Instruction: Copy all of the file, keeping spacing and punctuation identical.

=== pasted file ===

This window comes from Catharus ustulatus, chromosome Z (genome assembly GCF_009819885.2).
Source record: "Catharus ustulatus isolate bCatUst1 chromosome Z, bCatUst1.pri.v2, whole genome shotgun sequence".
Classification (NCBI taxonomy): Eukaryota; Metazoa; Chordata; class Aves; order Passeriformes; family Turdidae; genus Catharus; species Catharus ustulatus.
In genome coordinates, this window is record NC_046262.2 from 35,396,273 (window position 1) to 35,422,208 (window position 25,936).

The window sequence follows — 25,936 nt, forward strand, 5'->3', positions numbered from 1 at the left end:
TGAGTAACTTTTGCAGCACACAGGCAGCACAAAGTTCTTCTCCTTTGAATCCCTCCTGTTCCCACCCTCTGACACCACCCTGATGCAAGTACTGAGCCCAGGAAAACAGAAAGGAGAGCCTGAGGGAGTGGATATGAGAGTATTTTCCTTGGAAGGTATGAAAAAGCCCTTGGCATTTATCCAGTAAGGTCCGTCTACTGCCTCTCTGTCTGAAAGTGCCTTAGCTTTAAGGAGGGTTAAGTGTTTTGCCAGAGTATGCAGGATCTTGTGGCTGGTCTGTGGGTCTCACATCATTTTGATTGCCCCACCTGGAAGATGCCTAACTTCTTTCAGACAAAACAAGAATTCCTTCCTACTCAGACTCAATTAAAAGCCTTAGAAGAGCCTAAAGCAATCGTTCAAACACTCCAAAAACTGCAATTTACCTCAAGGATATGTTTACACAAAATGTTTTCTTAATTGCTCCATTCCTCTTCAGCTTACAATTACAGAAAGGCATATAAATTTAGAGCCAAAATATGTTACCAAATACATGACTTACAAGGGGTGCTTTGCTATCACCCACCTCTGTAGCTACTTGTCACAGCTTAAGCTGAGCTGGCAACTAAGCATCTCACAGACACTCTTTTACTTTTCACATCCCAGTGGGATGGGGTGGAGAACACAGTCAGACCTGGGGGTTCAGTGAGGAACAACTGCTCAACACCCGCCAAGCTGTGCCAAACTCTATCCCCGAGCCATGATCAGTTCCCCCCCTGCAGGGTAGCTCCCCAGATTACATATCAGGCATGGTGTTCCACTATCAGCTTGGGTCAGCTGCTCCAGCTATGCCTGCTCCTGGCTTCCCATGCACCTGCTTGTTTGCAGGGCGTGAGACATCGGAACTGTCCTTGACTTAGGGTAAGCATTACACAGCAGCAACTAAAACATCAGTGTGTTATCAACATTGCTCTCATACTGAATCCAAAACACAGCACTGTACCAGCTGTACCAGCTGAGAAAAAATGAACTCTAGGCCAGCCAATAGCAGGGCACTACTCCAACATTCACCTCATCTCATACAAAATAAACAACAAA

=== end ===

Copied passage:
This window comes from Catharus ustulatus, chromosome Z (genome assembly GCF_009819885.2).
Source record: "Catharus ustulatus isolate bCatUst1 chromosome Z, bCatUst1.pri.v2, whole genome shotgun sequence".
Classification (NCBI taxonomy): Eukaryota; Metazoa; Chordata; class Aves; order Passeriformes; family Turdidae; genus Catharus; species Catharus ustulatus.
In genome coordinates, this window is record NC_046262.2 from 35,396,273 (window position 1) to 35,422,208 (window position 25,936).

The window sequence follows — 25,936 nt, forward strand, 5'->3', positions numbered from 1 at the left end:
TGAGTAACTTTTGCAGCACACAGGCAGCACAAAGTTCTTCTCCTTTGAATCCCTCCTGTTCCCACCCTCTGACACCACCCTGATGCAAGTACTGAGCCCAGGAAAACAGAAAGGAGAGCCTGAGGGAGTGGATATGAGAGTATTTTCCTTGGAAGGTATGAAAAAGCCCTTGGCATTTATCCAGTAAGGTCCGTCTACTGCCTCTCTGTCTGAAAGTGCCTTAGCTTTAAGGAGGGTTAAGTGTTTTGCCAGAGTATGCAGGATCTTGTGGCTGGTCTGTGGGTCTCACATCATTTTGATTGCCCCACCTGGAAGATGCCTAACTTCTTTCAGACAAAACAAGAATTCCTTCCTACTCAGACTCAATTAAAAGCCTTAGAAGAGCCTAAAGCAATCGTTCAAACACTCCAAAAACTGCAATTTACCTCAAGGATATGTTTACACAAAATGTTTTCTTAATTGCTCCATTCCTCTTCAGCTTACAATTACAGAAAGGCATATAAATTTAGAGCCAAAATATGTTACCAAATACATGACTTACAAGGGGTGCTTTGCTATCACCCACCTCTGTAGCTACTTGTCACAGCTTAAGCTGAGCTGGCAACTAAGCATCTCACAGACACTCTTTTACTTTTCACATCCCAGTGGGATGGGGTGGAGAACACAGTCAGACCTGGGGGTTCAGTGAGGAACAACTGCTCAACACCCGCCAAGCTGTGCCAAACTCTATCCCCGAGCCATGATCAGTTCCCCCCCTGCAGGGTAGCTCCCCAGATTACATATCAGGCATGGTGTTCCACTATCAGCTTGGGTCAGCTGCTCCAGCTATGCCTGCTCCTGGCTTCCCATGCACCTGCTTGTTTGCAGGGCGTGAGACATCGGAACTGTCCTTGACTTAGGGTAAGCATTACACAGCAGCAACTAAAACATCAGTGTGTTATCAACATTGCTCTCATACTGAATCCAAAACACAGCACTGTACCAGCTGTACCAGCTGAGAAAAAATGAACTCTAGGCCAGCCAATAGCAGGGCACTACTCCAACATTCACCTCATCTCATACAAAATAAACAACAAA